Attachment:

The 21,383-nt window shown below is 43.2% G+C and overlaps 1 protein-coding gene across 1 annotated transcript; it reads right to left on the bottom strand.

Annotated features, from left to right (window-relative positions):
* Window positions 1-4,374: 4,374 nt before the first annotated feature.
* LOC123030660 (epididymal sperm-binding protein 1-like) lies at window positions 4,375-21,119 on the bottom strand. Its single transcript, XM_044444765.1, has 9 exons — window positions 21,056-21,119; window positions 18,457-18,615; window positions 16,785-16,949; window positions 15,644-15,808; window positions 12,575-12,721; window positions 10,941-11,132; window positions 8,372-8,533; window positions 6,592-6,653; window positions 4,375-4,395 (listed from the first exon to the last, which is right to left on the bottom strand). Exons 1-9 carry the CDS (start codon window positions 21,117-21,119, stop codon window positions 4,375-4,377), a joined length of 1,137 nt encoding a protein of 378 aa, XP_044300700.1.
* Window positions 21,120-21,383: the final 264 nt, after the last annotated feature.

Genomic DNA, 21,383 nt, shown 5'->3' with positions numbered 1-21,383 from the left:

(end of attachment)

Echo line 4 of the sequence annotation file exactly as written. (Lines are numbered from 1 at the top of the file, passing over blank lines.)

* LOC123030660 (epididymal sperm-binding protein 1-like) lies at window positions 4,375-21,119 on the bottom strand. Its single transcript, XM_044444765.1, has 9 exons — window positions 21,056-21,119; window positions 18,457-18,615; window positions 16,785-16,949; window positions 15,644-15,808; window positions 12,575-12,721; window positions 10,941-11,132; window positions 8,372-8,533; window positions 6,592-6,653; window positions 4,375-4,395 (listed from the first exon to the last, which is right to left on the bottom strand). Exons 1-9 carry the CDS (start codon window positions 21,117-21,119, stop codon window positions 4,375-4,377), a joined length of 1,137 nt encoding a protein of 378 aa, XP_044300700.1.